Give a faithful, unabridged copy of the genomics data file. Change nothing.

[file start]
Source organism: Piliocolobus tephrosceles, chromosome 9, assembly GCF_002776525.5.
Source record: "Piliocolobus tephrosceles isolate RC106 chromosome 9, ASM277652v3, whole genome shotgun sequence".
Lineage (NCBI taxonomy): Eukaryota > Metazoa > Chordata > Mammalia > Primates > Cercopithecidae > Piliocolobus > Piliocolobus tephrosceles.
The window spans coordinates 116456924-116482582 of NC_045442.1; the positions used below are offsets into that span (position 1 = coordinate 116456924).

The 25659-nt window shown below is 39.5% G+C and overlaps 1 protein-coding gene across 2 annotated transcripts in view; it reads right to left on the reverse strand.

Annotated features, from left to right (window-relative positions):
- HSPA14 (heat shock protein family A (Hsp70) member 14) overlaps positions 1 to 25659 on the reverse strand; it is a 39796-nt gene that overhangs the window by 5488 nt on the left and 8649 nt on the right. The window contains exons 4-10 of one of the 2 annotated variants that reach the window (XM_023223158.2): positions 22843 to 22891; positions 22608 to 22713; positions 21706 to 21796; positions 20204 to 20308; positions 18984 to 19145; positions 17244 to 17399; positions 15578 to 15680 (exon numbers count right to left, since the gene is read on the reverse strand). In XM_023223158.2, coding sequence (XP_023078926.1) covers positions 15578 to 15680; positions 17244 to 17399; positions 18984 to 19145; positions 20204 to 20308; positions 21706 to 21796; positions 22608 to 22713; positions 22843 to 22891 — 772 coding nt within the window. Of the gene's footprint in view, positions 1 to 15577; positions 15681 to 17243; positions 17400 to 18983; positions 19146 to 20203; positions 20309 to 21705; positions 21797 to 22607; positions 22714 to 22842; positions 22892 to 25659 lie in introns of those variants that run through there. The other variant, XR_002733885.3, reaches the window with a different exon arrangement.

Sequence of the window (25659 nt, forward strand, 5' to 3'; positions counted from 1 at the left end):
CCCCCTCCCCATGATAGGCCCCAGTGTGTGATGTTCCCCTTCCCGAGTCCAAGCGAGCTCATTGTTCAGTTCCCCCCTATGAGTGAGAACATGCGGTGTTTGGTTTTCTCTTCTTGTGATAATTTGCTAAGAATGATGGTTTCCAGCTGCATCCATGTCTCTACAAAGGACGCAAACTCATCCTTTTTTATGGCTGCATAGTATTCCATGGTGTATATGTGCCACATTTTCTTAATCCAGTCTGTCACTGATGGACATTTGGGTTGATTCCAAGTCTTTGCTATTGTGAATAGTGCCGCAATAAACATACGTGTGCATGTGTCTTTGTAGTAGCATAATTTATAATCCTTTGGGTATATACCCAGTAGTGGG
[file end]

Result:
Source organism: Piliocolobus tephrosceles, chromosome 9, assembly GCF_002776525.5.
Source record: "Piliocolobus tephrosceles isolate RC106 chromosome 9, ASM277652v3, whole genome shotgun sequence".
Lineage (NCBI taxonomy): Eukaryota > Metazoa > Chordata > Mammalia > Primates > Cercopithecidae > Piliocolobus > Piliocolobus tephrosceles.
The window spans coordinates 116456924-116482582 of NC_045442.1; the positions used below are offsets into that span (position 1 = coordinate 116456924).

The 25659-nt window shown below is 39.5% G+C and overlaps 1 protein-coding gene across 2 annotated transcripts in view; it reads right to left on the reverse strand.

Annotated features, from left to right (window-relative positions):
- HSPA14 (heat shock protein family A (Hsp70) member 14) overlaps positions 1 to 25659 on the reverse strand; it is a 39796-nt gene that overhangs the window by 5488 nt on the left and 8649 nt on the right. The window contains exons 4-10 of one of the 2 annotated variants that reach the window (XM_023223158.2): positions 22843 to 22891; positions 22608 to 22713; positions 21706 to 21796; positions 20204 to 20308; positions 18984 to 19145; positions 17244 to 17399; positions 15578 to 15680 (exon numbers count right to left, since the gene is read on the reverse strand). In XM_023223158.2, coding sequence (XP_023078926.1) covers positions 15578 to 15680; positions 17244 to 17399; positions 18984 to 19145; positions 20204 to 20308; positions 21706 to 21796; positions 22608 to 22713; positions 22843 to 22891 — 772 coding nt within the window. Of the gene's footprint in view, positions 1 to 15577; positions 15681 to 17243; positions 17400 to 18983; positions 19146 to 20203; positions 20309 to 21705; positions 21797 to 22607; positions 22714 to 22842; positions 22892 to 25659 lie in introns of those variants that run through there. The other variant, XR_002733885.3, reaches the window with a different exon arrangement.

Sequence of the window (25659 nt, forward strand, 5' to 3'; positions counted from 1 at the left end):
CCCCCTCCCCATGATAGGCCCCAGTGTGTGATGTTCCCCTTCCCGAGTCCAAGCGAGCTCATTGTTCAGTTCCCCCCTATGAGTGAGAACATGCGGTGTTTGGTTTTCTCTTCTTGTGATAATTTGCTAAGAATGATGGTTTCCAGCTGCATCCATGTCTCTACAAAGGACGCAAACTCATCCTTTTTTATGGCTGCATAGTATTCCATGGTGTATATGTGCCACATTTTCTTAATCCAGTCTGTCACTGATGGACATTTGGGTTGATTCCAAGTCTTTGCTATTGTGAATAGTGCCGCAATAAACATACGTGTGCATGTGTCTTTGTAGTAGCATAATTTATAATCCTTTGGGTATATACCCAGTAGTGGG